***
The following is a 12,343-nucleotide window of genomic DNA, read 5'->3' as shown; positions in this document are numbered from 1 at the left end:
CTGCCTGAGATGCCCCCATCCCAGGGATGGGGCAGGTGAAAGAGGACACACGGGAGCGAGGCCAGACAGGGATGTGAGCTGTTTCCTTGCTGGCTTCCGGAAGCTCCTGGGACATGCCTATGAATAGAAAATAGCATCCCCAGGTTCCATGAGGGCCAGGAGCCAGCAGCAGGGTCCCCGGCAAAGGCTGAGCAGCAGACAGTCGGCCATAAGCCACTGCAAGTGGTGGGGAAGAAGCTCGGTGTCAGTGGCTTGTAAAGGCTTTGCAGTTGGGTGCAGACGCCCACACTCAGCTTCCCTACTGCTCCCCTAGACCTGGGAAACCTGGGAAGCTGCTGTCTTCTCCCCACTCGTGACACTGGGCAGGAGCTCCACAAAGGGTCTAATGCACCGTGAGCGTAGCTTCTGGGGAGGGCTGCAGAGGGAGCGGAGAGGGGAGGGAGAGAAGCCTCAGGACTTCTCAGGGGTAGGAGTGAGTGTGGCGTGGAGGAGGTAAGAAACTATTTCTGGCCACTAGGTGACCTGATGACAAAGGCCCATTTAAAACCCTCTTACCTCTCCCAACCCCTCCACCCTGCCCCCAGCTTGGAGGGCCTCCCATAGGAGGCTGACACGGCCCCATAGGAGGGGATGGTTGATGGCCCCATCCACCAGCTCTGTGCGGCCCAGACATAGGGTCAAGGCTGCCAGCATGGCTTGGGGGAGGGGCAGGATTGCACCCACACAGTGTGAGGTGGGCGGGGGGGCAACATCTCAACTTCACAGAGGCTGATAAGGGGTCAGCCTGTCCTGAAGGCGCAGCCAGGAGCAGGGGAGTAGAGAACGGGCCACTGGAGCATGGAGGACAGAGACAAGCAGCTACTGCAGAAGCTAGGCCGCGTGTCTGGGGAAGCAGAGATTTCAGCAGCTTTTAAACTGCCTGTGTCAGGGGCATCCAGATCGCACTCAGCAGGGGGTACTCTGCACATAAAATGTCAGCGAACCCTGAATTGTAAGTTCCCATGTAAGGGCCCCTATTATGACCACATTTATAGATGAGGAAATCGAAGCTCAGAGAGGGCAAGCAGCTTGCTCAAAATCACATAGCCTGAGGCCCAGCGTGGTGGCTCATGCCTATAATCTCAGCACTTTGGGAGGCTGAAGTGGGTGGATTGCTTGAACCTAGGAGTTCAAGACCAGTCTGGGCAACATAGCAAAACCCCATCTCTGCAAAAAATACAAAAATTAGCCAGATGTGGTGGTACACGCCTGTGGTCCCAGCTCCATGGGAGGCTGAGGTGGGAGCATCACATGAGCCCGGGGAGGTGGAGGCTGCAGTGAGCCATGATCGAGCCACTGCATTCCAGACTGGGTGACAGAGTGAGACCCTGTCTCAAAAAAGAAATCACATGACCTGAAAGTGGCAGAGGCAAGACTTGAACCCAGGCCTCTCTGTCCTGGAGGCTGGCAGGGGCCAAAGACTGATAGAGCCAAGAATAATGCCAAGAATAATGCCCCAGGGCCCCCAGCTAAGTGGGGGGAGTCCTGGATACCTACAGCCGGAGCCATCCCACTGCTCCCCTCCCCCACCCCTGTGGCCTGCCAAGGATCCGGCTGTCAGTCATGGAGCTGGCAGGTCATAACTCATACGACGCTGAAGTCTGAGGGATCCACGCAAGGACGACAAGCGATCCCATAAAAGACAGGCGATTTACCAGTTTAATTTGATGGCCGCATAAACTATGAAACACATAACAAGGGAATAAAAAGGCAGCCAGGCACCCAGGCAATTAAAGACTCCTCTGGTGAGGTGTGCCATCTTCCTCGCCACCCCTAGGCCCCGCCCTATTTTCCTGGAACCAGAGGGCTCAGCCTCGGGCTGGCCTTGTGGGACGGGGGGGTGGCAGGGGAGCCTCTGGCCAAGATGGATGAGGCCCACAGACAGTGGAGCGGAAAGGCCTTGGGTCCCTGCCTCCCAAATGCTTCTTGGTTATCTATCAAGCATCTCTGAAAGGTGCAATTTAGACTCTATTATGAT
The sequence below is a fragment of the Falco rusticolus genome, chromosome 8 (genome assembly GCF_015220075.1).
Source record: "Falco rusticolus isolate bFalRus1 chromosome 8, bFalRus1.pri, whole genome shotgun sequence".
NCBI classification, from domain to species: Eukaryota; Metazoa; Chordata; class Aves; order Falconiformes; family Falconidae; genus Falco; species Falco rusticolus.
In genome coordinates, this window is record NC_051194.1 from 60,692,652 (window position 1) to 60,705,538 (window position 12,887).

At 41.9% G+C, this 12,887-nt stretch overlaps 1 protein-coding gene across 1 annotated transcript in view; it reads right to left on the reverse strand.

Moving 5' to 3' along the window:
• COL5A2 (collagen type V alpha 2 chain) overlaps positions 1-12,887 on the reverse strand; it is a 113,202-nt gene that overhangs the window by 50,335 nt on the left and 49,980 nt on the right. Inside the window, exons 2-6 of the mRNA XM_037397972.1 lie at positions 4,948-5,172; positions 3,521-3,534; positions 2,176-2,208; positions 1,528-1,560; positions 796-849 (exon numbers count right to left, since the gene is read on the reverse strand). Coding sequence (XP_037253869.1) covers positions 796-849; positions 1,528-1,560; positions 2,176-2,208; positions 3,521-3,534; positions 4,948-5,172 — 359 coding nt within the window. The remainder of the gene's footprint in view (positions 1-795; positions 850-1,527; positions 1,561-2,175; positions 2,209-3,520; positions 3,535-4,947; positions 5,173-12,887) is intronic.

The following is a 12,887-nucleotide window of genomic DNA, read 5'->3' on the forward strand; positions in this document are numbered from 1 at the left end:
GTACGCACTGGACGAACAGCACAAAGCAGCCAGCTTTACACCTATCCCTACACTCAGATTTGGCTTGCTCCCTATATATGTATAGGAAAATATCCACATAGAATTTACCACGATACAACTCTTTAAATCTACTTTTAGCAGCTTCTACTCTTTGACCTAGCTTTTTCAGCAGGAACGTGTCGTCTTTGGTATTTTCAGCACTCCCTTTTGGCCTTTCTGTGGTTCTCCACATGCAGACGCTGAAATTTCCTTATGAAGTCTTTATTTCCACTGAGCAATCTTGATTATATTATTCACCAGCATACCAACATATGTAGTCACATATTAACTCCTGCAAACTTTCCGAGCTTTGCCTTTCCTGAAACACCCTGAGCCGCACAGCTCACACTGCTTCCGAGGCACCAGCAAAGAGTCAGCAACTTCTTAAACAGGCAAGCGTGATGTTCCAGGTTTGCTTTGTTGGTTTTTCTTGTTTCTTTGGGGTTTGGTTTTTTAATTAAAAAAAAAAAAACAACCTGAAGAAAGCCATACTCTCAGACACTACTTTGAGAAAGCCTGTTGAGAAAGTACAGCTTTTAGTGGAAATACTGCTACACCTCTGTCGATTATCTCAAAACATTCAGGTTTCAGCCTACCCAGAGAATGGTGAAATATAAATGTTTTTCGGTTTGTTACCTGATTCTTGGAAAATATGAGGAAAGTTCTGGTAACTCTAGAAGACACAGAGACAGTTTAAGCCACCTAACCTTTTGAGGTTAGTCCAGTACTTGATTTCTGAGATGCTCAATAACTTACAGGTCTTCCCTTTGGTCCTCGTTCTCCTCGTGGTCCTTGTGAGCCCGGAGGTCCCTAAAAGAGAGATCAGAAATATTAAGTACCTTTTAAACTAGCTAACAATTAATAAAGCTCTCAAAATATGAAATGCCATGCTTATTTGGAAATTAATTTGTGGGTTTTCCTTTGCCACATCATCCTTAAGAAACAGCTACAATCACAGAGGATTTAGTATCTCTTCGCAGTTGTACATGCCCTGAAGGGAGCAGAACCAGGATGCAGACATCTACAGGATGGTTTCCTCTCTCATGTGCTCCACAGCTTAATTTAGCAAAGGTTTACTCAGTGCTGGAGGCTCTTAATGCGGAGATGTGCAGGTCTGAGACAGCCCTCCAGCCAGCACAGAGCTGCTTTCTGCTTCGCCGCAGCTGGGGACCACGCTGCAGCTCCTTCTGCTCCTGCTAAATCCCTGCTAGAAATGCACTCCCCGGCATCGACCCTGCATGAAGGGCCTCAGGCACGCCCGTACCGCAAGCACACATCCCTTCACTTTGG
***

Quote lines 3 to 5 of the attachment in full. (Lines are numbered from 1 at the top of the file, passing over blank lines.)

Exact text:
The sequence below is a fragment of the Falco rusticolus genome, chromosome 8 (genome assembly GCF_015220075.1).
Source record: "Falco rusticolus isolate bFalRus1 chromosome 8, bFalRus1.pri, whole genome shotgun sequence".
NCBI classification, from domain to species: Eukaryota; Metazoa; Chordata; class Aves; order Falconiformes; family Falconidae; genus Falco; species Falco rusticolus.